So, here's the deal. This was the first time Mark and I had been behind the safety of "the table" at a convention. It allowed for sitting, which was nice, considering this show was more densely packed than Times Square on a Saturday night. Actually, think New Year's Eve in Times Square but mix it with Mardi Gras and Halloween. Nutty I tell you. Nutty. At one point, I think there were more people crammed inside the Javits Center in NYC than the entire population of West Virginia's second largest city Huntington. Why do I know that? Random bits of information tend to get lodged into my head but that's neither here nor there. Sorry. I digress. On to the show review from the other side.
I couldn't have been more impressed with the passion the fans brought. The costumes were for the most part original and well executed. Some people came all four days in four different get-ups. The pageant of joyful quirkiness and mirthful individuality was on full display. It honestly made this sour old dolt smile on more than one occasion. And that is a feat considering I am going through some rough times with family health issues. Plus I'm a jaded smirker who's normally unimpressed with just about everything but not this. I was utterly uplifted by the fans of all shapes, sizes and personality. Pure beauty. Were there a few people who scared me? Certainly, but not because of their costumes. In every large group, you are going to get a few unstable characters but the great thing about the crowds is that they tend to push those who lurk along. Over all. I was jazzed to be part of it.
As I said, Mark and I were behind a table for the first time in Artist Alley. Our neighbors were Mike S. Miller and Norman Lee. Two of the nicest artists you could ever meet. Both men are talented to the point of striking envy among us mortals. We mostly talked to Mike as he was directly next to us. He's done some killer work for DC Comics and some astounding pinups. He had one illustration titled "The Working Dead" of zombies at work in an office setting that basically had everyone who passed by remark in a flattering way. Followed by a chuckle of course. The dude has chops so look up his work on Deviantart and he's on Facebook. Norman is on Facebook and Deviantart too. He's a well known inker who does work for Marvel Comics among others. But he doesn't only do inks. His original work is just that, original. Buy their stuff.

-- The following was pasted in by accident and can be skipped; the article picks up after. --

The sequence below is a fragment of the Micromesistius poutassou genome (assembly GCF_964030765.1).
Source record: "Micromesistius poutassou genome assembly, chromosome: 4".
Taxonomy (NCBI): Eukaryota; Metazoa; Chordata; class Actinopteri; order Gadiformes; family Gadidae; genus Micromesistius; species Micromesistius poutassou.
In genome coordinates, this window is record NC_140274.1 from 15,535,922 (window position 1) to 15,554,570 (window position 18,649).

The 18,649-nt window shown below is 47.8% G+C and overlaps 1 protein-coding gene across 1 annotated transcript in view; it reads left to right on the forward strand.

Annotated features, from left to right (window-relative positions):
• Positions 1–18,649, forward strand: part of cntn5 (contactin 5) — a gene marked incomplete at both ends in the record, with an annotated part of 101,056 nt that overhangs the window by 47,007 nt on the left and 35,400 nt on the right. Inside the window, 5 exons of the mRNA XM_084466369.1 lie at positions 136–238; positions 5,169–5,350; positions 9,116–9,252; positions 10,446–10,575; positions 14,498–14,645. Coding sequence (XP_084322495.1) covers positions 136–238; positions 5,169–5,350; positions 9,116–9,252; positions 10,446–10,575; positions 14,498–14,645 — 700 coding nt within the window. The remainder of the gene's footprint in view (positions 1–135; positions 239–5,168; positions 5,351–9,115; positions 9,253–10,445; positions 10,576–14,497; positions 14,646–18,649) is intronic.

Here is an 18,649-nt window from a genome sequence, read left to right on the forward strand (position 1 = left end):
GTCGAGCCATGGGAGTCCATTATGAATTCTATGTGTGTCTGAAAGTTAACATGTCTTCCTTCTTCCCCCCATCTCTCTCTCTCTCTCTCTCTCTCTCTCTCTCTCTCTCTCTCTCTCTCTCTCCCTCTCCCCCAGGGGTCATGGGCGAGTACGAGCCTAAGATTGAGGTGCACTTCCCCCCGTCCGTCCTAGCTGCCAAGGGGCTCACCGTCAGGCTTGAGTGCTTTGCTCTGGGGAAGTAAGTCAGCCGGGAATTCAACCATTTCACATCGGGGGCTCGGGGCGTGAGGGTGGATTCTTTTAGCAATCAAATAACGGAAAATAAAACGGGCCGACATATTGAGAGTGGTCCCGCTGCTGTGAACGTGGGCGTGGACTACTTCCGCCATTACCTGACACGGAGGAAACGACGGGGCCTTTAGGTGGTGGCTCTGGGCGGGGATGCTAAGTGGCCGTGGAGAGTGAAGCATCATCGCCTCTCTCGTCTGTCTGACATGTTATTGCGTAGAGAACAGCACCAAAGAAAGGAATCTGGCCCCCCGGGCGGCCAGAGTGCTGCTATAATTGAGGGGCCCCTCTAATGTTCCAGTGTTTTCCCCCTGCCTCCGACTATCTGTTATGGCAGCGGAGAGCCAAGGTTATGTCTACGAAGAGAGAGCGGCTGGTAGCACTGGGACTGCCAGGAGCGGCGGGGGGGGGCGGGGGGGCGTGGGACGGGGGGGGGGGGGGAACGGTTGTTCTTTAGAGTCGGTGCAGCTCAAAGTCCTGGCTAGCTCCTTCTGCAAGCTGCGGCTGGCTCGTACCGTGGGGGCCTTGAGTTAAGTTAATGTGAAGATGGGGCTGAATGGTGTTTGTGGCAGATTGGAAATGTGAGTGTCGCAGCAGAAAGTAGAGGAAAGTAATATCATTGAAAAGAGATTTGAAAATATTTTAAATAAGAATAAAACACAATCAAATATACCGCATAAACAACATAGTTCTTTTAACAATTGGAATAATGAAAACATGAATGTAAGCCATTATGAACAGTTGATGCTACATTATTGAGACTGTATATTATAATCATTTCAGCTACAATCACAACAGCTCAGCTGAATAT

The event staff was on the ball and kept the crowds moving. We didn't have the greatest of spots but we were located near great artists so that helped drive traffic. It was a wonderful learning experience and good times were had by all. We sold lots of comics: The Ascendant and Horsemen. Damned Heroes a web comic that we were promoting did exceptionally well and was received with praise. Couldn't have asked for a better time. I must also say that the bathrooms in Artist Alley were well maintained by the custodial staff. That must have been a Herculean task and they deserve much credit. Here's me with the novel The Cell.
And my favorite photo is this one of the DC comic book character Raven as it looks like a spell was cast and everything around her is going in a fast-forward blur.
Please check out the comics we took to NYCC by clicking the links in the top right box titled Comics, Novels and Web comic. You can see what The Ascendant, Horsemen, The Cell and Damn Heroes look like and if you wish please purchase them. The web comic is free btw.
Sorry if you didn't get to go NYCC. It was amazing, enthralling and plain fun. A special thanks to our buddy C.B. Cebulski for coming by and for also inviting us a party.
In the next few posts, either Mark or I will talk about setting up, travel, food, encounters and other miscellany involving the convention. Plus more wonderful photos.